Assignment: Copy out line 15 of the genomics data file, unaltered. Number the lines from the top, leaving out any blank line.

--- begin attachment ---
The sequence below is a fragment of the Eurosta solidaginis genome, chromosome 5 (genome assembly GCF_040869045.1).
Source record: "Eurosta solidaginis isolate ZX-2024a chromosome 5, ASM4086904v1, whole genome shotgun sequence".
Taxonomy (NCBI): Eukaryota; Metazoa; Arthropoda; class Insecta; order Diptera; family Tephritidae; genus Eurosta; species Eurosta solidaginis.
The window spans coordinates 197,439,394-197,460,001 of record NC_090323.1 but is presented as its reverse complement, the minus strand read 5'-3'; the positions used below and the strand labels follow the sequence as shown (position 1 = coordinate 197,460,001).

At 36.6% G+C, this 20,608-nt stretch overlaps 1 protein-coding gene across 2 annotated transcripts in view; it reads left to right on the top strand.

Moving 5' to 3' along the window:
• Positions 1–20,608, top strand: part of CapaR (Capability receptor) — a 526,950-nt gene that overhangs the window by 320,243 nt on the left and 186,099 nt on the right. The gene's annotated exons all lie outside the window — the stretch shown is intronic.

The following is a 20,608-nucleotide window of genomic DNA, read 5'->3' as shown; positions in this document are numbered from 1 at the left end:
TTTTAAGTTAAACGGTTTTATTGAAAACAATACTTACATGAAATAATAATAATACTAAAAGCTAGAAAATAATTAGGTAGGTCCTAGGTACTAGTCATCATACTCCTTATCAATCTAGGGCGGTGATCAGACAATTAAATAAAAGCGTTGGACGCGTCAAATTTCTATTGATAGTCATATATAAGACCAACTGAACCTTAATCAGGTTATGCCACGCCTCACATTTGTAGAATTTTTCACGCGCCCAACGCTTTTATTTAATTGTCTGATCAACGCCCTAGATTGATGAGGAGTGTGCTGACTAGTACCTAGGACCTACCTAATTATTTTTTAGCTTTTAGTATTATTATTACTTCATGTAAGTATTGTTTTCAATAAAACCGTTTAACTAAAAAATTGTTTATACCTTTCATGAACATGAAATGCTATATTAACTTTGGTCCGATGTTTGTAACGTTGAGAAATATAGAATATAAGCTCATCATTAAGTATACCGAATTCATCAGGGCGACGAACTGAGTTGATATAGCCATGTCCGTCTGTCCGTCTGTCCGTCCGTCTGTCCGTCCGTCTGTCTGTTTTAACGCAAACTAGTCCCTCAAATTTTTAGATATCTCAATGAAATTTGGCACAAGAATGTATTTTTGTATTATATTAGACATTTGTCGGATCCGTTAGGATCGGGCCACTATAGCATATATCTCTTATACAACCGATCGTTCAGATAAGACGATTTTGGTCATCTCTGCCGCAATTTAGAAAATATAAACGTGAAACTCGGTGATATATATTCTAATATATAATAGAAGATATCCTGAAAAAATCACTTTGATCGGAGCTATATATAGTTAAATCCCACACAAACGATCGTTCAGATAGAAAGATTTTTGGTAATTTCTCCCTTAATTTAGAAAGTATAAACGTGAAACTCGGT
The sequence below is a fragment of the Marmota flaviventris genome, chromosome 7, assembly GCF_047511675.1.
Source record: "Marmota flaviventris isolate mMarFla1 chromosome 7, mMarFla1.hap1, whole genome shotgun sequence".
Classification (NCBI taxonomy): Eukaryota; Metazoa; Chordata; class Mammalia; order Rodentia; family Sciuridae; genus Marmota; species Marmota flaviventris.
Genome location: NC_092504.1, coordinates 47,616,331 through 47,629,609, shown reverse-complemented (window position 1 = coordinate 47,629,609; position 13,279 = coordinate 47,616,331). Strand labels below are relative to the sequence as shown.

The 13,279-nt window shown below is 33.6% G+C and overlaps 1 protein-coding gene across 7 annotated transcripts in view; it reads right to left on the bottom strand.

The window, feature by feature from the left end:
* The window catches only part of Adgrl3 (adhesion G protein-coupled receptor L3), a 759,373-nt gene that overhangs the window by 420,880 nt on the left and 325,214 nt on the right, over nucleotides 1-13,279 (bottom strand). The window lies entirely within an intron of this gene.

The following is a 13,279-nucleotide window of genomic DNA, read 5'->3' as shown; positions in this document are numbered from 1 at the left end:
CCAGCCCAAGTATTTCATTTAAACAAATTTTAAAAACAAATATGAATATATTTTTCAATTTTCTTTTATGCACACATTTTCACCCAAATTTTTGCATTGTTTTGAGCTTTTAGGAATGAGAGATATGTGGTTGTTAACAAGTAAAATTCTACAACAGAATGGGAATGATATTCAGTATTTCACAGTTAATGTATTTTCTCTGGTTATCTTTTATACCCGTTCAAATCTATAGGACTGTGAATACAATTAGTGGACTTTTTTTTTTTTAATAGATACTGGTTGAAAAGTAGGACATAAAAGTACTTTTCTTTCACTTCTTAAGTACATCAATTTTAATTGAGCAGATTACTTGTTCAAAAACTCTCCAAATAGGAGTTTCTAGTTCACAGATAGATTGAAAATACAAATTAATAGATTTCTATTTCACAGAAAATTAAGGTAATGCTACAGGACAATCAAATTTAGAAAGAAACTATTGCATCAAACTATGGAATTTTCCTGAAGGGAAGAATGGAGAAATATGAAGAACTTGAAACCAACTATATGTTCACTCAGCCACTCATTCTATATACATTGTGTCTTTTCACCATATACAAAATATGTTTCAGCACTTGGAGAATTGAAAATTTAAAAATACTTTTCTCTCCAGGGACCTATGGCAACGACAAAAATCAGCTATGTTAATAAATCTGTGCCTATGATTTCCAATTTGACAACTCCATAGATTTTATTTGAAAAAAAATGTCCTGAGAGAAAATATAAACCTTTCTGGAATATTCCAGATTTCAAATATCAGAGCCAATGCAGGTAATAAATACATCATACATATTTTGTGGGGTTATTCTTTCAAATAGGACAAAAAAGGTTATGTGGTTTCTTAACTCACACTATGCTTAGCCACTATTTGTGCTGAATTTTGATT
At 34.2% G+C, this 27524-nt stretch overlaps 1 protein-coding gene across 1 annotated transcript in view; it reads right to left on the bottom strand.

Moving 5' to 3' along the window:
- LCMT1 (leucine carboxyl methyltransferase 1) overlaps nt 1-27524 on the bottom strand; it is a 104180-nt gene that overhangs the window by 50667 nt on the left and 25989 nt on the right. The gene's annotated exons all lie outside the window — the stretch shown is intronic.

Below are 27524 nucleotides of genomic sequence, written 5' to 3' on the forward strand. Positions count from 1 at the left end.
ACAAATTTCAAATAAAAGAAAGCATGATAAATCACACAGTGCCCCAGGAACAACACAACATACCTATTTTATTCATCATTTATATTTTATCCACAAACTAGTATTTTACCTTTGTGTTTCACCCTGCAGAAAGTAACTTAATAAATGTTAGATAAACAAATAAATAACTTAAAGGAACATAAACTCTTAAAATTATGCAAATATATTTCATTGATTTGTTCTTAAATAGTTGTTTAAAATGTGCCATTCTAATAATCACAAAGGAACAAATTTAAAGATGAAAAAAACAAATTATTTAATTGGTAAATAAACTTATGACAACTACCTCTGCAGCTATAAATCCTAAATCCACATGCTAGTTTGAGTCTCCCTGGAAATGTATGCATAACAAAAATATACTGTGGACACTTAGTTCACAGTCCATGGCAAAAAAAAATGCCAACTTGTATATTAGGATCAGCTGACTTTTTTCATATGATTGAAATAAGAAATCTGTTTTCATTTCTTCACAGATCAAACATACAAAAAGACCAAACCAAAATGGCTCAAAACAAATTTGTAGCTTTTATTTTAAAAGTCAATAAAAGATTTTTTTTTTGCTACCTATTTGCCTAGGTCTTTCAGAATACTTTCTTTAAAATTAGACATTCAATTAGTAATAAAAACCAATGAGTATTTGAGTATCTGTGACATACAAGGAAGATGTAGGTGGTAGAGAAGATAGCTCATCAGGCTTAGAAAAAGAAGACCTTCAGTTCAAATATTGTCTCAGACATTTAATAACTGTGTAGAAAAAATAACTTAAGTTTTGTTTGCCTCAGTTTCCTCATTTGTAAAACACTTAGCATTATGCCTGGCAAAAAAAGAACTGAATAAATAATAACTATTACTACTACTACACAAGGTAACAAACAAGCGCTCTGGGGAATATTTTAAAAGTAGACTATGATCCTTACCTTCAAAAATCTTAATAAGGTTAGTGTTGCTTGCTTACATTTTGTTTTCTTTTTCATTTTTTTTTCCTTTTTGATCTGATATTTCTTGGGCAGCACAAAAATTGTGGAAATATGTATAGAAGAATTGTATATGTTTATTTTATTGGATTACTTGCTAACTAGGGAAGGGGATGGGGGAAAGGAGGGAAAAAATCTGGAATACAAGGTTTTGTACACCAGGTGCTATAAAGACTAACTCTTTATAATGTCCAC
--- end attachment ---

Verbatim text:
The window, feature by feature from the left end: